The Missoula County, Mont., Fair Commission voted unanimously to suspend horse racing this year, citing inadequate insurance coverage for jockeys.
Commissioners said the issue this year is different from last year, when insurance costs doubled and they struggled with ways to pay the bill. The matter eventually went to the County Commission, which approved horse racing for 2006.
“This is not a money issue,” Buck Smith, fair board chairman, said. “This is an insurance issue.”
All four horse-racing tracks in Montana received only one bid for covering jockeys in 2007. The policy would cost Missoula about $4,500 a race day and cover up to $50,000 in medical expenses per accident, with a $5,000 deductible.
That’s more than double the cost of last year’s daily premium, and offers much lower coverage than the $500,000 per-accident cap jockeys received in the past.
Hal Luttschwager, risk manager for Missoula County, said $50,000 is “far too low” to protect the county and the jockeys.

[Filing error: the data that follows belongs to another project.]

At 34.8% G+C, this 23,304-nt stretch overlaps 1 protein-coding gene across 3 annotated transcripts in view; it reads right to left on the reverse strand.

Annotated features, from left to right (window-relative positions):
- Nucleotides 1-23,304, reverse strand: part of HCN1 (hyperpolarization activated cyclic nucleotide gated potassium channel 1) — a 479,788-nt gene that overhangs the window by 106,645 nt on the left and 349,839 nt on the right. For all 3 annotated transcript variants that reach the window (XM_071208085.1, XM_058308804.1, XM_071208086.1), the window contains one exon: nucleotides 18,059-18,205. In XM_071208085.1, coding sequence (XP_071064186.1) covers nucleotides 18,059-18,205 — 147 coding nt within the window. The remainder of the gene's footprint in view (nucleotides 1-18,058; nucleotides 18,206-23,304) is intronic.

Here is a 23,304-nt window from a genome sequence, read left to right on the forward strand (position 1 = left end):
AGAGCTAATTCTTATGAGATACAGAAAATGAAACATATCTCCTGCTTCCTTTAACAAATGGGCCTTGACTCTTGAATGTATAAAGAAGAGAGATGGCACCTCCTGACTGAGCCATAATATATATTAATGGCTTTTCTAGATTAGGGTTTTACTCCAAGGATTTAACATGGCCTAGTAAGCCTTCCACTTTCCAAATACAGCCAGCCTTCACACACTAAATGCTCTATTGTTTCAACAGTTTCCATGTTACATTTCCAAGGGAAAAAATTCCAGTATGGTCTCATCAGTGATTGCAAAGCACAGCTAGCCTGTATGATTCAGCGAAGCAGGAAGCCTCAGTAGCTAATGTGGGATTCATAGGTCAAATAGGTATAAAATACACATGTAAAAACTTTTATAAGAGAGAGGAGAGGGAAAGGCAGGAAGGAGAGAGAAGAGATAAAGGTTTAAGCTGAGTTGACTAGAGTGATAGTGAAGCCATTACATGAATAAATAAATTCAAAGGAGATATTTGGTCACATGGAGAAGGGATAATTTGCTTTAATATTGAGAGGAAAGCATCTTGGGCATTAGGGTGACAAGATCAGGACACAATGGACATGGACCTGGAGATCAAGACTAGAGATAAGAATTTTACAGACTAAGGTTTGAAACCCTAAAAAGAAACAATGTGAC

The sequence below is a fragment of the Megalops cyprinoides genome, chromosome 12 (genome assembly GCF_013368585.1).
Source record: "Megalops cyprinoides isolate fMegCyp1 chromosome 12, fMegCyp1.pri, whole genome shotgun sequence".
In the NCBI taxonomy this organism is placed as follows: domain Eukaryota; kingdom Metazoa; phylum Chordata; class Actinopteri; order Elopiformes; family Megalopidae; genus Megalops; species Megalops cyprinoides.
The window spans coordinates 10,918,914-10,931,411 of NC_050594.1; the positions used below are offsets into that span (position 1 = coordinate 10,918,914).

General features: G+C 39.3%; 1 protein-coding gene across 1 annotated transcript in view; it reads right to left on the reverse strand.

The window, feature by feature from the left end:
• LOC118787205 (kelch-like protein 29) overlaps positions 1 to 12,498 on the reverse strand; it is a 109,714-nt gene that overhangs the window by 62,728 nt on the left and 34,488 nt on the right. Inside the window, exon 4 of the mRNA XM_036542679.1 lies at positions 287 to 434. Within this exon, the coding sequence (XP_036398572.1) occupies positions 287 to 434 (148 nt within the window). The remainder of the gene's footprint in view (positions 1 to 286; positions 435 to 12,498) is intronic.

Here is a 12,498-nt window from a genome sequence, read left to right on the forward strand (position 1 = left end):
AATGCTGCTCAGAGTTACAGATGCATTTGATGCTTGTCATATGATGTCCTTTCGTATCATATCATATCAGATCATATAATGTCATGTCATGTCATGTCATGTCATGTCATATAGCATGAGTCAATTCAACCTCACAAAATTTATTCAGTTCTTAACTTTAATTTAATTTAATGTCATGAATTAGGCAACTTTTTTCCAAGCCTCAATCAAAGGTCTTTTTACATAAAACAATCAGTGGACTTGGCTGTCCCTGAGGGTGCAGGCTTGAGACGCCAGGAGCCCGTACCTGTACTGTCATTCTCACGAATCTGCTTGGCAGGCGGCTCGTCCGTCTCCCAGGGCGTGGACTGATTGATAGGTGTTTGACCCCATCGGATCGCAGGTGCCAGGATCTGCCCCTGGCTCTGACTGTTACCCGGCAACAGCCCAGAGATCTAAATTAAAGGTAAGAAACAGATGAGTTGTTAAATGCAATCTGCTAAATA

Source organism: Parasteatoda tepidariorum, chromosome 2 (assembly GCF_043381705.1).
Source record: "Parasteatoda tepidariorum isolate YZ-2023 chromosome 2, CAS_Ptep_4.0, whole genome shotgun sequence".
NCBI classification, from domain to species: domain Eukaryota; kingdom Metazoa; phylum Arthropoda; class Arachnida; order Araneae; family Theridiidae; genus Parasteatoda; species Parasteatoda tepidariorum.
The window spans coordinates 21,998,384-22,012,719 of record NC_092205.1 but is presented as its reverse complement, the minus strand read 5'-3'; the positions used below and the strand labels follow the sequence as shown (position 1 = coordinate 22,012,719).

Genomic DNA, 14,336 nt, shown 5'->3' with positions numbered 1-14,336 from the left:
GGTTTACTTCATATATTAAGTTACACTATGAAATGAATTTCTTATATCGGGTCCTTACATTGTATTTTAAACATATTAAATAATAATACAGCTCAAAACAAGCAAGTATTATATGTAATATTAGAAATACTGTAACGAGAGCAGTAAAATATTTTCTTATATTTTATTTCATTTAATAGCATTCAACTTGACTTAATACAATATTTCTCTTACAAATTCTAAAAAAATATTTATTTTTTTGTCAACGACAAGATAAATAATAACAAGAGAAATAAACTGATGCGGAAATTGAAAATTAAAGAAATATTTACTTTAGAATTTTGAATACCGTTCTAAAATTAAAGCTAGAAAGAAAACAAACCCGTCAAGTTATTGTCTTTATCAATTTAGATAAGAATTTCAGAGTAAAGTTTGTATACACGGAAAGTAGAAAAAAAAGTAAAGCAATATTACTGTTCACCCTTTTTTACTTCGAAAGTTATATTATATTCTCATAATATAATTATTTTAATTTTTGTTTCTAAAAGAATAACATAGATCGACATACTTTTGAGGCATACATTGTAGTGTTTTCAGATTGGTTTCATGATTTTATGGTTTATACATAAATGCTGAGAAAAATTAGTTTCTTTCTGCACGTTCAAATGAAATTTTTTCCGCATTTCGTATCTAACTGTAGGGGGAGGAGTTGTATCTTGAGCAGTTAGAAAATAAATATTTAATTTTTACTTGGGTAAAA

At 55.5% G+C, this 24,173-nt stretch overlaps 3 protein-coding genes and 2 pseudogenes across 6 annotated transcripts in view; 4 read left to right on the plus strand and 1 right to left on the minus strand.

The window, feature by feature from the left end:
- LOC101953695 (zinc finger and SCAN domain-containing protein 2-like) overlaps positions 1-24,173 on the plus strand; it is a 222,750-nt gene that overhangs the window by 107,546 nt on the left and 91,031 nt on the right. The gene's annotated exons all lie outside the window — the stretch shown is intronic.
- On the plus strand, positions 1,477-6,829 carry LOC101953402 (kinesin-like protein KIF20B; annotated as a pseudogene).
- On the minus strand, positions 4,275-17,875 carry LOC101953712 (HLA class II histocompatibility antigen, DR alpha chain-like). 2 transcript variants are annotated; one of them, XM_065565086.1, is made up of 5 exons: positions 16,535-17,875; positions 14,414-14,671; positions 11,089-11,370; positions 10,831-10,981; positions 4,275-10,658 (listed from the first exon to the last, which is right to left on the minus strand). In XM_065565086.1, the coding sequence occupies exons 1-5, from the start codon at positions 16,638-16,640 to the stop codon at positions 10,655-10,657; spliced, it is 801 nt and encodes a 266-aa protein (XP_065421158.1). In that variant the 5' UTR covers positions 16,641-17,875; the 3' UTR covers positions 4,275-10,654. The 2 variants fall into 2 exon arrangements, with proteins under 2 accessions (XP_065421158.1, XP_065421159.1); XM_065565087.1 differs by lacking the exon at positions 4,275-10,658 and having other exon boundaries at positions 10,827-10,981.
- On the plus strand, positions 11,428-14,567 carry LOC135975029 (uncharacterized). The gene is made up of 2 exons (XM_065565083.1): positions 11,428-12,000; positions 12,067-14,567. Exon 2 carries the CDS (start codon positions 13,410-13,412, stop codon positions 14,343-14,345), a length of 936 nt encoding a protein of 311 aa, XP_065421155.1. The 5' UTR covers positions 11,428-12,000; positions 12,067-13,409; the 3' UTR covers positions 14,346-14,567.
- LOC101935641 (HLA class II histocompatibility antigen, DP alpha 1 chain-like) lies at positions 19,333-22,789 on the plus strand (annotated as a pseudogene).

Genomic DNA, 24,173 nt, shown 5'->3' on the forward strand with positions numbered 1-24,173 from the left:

“My research suggests that many tracks have raised their accidental medical expense limits to $1 million,” he said in his recommendation to the board.
In addition, the policy doesn’t appear to cover those who work behind the scenes, such as riders who exercise the horses, he said. Jockeys and others generally don’t have other health insurance and are not covered by worker’s compensation, Luttschwager added.
A few horse owners and racing enthusiasts argued that jockeys are independent contractors who should carry their own insurance, and that fair commissioners didn’t work hard enough to raise funding for the sport.
They added that the state Legislature and the partners who broadcast Simulcast racing might be able to help.
“I have yet to hear a list of things we might be able to do,” racing supporter Bruce Micklus said. “An equal amount of time needs to be spent giving solutions.”
Smith countered that raising more money for horse racing won’t fix the problem because no insurance company appears willing to write a policy — at any cost — beyond the one being considered.
The 5-0 decision could be appealed to the county commissioners, but “they have never overridden a (fair) board decision yet,” Smith said.
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